Harry Haynes .... wardrobe master
 
Editorial Department
James Needs .... supervising editor
Tony Lenny .... assistant editor (uncredited)
 
Music Department
Philip Martell .... musical supervisor
 
Other crew
Anne Deeley .... continuity
Denys Palmer .... choreographer
 
Crew believed to be complete


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Additional Details

Also Known As:
"The Devil's Own" - USA
See more »
Runtime:
90 min
Country:
Language:
Color:
Color (Technicolor)
Aspect Ratio:
1.66 : 1 See more »
Sound Mix:
Mono (RCA Sound Recording)
Certification:
UK:12 (DVD rating) | UK:X (original rating) | West Germany:12

Did You Know?

Trivia:
This is Joan Fontaine's last big screen film.See more »
Movie Connections:

FAQ

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16 out of 19 people found the following review useful.
"Half-baked but fair fun!", 17 October 2003
Author: jamesraeburn2003 from Poole, Dorset

Schoolteacher Gwen Mayfield (Joan Fontaine) suffers a breakdown in Africa brought on by witchdoctors who wanted her out of the country. Having returned to England and recovered fully, she accepts the job of headmistress at a private church school in a remote village. Here she discovers that ancient voodoo rights are still being practiced, and that one of her pupils is to be sacrificed so that someone may have an after life.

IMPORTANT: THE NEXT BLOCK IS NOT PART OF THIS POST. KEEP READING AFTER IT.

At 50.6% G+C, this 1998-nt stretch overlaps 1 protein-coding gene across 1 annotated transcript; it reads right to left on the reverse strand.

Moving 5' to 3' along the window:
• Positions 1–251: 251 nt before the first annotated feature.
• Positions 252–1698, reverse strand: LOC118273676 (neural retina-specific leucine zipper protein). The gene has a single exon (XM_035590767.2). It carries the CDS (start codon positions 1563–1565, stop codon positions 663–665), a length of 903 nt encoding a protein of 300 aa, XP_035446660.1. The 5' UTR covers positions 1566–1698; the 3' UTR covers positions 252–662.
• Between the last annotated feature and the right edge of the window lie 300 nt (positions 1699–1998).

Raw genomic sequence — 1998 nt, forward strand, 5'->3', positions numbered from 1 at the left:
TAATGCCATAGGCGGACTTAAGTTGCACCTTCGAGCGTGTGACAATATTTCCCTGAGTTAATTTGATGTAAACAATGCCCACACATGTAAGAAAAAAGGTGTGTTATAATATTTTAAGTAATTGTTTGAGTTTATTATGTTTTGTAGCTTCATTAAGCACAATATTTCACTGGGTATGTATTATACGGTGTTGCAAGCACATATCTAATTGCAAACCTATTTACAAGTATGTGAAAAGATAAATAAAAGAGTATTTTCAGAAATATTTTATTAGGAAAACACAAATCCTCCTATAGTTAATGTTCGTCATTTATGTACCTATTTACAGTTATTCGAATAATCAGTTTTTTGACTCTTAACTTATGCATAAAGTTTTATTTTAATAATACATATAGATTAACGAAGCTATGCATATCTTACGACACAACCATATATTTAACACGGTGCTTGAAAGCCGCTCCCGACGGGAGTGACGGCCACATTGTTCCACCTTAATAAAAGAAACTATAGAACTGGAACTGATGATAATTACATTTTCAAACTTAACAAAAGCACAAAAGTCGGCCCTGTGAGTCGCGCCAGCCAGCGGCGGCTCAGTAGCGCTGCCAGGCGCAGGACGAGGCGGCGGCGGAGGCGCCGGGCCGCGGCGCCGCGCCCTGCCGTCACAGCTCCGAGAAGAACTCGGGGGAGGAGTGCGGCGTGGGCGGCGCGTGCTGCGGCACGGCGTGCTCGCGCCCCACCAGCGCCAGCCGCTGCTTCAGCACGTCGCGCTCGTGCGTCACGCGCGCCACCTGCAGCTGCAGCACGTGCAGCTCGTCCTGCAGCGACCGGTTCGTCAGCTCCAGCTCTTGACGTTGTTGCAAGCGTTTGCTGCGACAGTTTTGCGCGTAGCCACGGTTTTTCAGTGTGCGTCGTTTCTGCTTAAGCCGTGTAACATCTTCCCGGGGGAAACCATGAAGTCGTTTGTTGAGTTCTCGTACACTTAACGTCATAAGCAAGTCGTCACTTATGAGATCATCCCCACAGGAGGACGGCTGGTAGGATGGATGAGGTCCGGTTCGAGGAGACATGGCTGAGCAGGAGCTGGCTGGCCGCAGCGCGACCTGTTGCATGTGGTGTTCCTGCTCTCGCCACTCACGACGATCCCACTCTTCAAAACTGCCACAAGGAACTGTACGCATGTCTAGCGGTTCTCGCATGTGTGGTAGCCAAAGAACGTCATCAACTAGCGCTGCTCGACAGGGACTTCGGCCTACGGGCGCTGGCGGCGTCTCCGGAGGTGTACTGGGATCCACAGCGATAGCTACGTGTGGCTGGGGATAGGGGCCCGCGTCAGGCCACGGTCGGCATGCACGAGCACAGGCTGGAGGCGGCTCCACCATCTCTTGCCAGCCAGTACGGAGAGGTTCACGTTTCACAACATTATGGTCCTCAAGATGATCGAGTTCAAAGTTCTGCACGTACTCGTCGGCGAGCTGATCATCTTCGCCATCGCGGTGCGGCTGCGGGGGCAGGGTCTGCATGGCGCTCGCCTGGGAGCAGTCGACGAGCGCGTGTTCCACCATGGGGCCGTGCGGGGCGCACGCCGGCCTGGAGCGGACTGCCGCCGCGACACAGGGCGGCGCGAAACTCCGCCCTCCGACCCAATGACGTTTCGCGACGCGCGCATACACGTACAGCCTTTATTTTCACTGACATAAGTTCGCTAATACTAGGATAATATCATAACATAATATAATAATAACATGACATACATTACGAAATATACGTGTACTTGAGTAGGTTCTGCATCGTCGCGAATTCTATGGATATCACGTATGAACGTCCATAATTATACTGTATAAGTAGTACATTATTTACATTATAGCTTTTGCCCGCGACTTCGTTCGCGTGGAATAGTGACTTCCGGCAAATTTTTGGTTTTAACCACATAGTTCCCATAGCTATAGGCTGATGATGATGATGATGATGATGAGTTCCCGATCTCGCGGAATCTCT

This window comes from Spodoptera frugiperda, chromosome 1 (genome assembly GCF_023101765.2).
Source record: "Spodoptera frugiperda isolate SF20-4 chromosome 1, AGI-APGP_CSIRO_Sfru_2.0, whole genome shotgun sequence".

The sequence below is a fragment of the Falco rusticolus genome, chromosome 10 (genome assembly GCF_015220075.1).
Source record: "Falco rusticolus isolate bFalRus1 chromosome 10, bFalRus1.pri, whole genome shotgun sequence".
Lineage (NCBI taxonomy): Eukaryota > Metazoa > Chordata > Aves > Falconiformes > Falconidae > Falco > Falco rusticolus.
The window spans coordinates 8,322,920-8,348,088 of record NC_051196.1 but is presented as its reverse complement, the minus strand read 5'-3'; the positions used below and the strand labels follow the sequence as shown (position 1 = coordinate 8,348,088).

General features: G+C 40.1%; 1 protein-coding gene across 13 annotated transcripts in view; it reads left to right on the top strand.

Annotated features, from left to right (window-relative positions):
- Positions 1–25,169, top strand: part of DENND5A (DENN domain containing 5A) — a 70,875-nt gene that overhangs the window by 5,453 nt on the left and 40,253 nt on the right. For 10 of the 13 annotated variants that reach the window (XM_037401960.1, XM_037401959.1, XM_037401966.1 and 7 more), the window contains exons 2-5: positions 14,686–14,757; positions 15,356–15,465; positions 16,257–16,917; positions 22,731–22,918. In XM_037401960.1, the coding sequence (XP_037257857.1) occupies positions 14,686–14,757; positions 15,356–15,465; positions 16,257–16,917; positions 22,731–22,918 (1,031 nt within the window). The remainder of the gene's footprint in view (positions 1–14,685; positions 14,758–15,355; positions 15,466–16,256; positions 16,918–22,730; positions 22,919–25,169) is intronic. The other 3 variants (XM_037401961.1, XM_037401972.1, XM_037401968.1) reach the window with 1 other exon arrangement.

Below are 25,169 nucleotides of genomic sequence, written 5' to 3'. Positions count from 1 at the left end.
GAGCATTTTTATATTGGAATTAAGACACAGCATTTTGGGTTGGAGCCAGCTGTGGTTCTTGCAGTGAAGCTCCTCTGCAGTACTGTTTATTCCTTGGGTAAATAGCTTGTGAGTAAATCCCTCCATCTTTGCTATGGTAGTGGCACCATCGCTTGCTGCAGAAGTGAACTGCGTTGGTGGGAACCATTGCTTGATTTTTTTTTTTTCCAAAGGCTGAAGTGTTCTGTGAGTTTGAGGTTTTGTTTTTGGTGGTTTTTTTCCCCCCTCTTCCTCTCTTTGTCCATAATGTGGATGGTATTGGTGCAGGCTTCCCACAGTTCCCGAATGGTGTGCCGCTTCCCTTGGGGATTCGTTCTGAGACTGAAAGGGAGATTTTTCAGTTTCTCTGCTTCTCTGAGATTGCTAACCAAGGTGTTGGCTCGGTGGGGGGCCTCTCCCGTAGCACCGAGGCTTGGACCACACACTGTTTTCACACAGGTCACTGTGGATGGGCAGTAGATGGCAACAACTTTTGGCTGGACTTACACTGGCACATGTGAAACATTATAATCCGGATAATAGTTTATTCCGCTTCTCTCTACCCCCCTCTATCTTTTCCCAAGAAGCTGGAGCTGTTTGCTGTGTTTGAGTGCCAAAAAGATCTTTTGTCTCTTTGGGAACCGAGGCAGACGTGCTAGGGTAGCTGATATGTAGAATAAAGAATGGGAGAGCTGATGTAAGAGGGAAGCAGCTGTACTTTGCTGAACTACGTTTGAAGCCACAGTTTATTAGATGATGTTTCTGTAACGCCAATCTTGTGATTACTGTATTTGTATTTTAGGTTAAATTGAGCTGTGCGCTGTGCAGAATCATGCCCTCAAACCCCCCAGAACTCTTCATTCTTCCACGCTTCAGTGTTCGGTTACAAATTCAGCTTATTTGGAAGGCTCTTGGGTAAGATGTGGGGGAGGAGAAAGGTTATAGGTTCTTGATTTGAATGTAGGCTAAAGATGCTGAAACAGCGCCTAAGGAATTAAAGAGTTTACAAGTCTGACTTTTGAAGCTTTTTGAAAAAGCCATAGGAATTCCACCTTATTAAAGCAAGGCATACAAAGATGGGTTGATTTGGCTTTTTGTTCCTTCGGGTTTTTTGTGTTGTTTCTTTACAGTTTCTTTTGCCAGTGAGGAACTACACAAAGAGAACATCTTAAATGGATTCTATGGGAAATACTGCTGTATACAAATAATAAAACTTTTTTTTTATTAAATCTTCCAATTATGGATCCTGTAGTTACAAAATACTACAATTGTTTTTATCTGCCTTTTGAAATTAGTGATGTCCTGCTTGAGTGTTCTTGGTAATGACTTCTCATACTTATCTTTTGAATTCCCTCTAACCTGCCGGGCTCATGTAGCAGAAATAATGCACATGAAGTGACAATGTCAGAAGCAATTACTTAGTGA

Hollywood actress Joan Fontaine had won an Oscar in 1940 for her appearance in Alfred Hitchcock's Suspicion, which also starred Cary Grant but by this stage parts worthy of her talents were hard to come by. In the early sixties she bought the rights to a novel called The Devil's Own by Peter Curtis (the pseudonym for Nora Lofts) and suggested that Hammer should make it in the hope of re-establishing her career. However, the film turned out to be a box office disappointment and she made only a few TV movies thereafter. Fontaine is the sister of another veteran Hollywood actress Olivia De Haviland. Joan Fontaine had director approval for The Witches and she subsequently worked with Frankel on the stage. Frankel began his film career as a documentarist for the "Crown Film Unit" and had previously worked for Hammer on the critically acclaimed Never Take Sweets From A Stranger. During the sixties he was kept busy on TV working on a number of cult shows such as A Man In A Suitcase, Randall & Hopkirk Deceased and The Champions.

The Witches comes across as being somewhat half-baked. The script by Nigel (Quatermass) Kneale fails to generate enough tension or horror to really get the juices going, and insufficient character development prevents Fontaine from getting the most out of her part but I must be fair and say that with what she does have to do she does extremely well. Kay Walsh (Nancy in David Lean's Oliver Twist) is excellent as the laid back journalist Stephanie Bax. The film is also let down by the risible voodoo sabbat climax, which provides more giggles than shudders but there is still a lot to enjoy here. Director Cyril Frankel directs the picture with skill and the appeal of dastardly deeds going on in the seemingly tranquil and remote English countryside comes off very well in the picture's favour. Frankel is greatly aided by veteran Hammer cameraman Arthur Grant whose lighting uses the picturesque locations to full effect.